It is commonly accepted that babies learn language through practice and development associative comprehension of words’ meaning. Parents use child-directed speech or baby talk to develop these associative connections.
For example, an adult shows an object or a person by directly bringing it to a child’s face or using a universal hand sign – pointing through an index finger. With the continuous repetition of such actions and following praise of the children’s efforts after successful speech imitation or correct vocabulary usage, they draw a logical associative conclusion. The baby, at some point, starts to use the acquired vocabulary to build his or her knowledge base, and through constant exposure to different experiences, he or she reaches a higher level of comprehension. This later shapes the baby’s language capability and contributes to the later grasp of complex grammar.
However, this opinion might contradict Piaget’s theory of cognitive development stages. According to Piaget, children undergo the process of language learning in different stages such as sensorimotor, preoperational, concrete operations, and formal operations. These stages mark a qualitative change in cognitive ability. The first sensorimotor stage lasts two years since birth, during which children start to comprehend objects through sensory activity (Babakr et al., 2019).
Moreover, Piaget highlighted that in the first eight months, children have no understanding of hidden objects (Babakr et al., 2019). Although it was proven to be a false statement in the different research, children understand that the object is present and has not disappeared (Babakr et al., 2019). Therefore, limitations of his theory are not applied to the proposed hypothesis.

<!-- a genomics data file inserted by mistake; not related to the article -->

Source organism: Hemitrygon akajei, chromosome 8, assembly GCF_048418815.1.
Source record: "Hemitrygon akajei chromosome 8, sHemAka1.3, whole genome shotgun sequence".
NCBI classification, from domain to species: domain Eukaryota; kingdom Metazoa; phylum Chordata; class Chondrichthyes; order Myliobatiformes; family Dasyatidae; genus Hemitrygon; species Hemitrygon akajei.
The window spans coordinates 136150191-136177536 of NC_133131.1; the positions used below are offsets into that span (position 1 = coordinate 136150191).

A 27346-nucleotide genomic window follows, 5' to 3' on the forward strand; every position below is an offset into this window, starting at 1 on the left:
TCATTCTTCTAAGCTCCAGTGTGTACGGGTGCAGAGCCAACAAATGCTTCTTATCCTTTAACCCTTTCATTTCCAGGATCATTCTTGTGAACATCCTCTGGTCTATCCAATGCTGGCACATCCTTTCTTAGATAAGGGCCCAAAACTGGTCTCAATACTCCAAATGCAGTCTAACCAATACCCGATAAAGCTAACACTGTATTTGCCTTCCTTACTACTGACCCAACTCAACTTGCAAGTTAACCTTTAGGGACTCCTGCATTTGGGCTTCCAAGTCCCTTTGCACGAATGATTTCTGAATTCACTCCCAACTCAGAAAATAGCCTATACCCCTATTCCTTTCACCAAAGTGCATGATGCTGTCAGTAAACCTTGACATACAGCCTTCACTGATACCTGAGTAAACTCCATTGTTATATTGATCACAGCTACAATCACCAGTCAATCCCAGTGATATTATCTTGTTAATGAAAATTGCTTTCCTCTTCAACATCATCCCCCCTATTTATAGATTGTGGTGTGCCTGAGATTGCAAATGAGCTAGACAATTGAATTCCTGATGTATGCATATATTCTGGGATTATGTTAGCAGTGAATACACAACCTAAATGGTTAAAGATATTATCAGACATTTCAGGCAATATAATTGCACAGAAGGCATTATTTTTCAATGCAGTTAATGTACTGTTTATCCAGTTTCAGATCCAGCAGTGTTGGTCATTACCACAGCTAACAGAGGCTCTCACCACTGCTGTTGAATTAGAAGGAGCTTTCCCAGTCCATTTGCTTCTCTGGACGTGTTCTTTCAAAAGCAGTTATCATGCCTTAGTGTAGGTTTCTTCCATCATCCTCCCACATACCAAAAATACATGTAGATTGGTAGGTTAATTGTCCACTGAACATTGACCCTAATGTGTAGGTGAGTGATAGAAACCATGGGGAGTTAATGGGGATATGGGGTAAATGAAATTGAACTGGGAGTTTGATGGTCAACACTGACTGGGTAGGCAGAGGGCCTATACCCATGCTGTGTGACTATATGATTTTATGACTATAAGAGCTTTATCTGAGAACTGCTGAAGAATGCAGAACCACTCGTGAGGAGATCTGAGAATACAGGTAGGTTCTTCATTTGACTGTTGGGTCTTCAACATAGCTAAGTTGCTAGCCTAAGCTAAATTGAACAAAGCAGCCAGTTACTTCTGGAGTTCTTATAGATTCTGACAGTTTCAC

However, recent research objects to such proclaim as they discovered that children’s comprehension capability is more excellent than that proposed by Piaget. Some even argue that infants have innate knowledge about the external world, and their learning ability is faster than Piaget believed (Babakr et al., 2019). The argument proposed in the beginning is complemented by the aforementioned theory of innateness because logical conclusions are necessary to understand and implement the knowledge introduced by parents. It also requires a certain level of understanding about the external world to draw conclusions about similarly shaped objects.
Babakr, Z. H., Mohamedamin, P., & Kakamad, K. (2019). Piaget’s Cognitive Developmental Theory: Critical Review. Education Quarterly Reviews, 2(3). Web.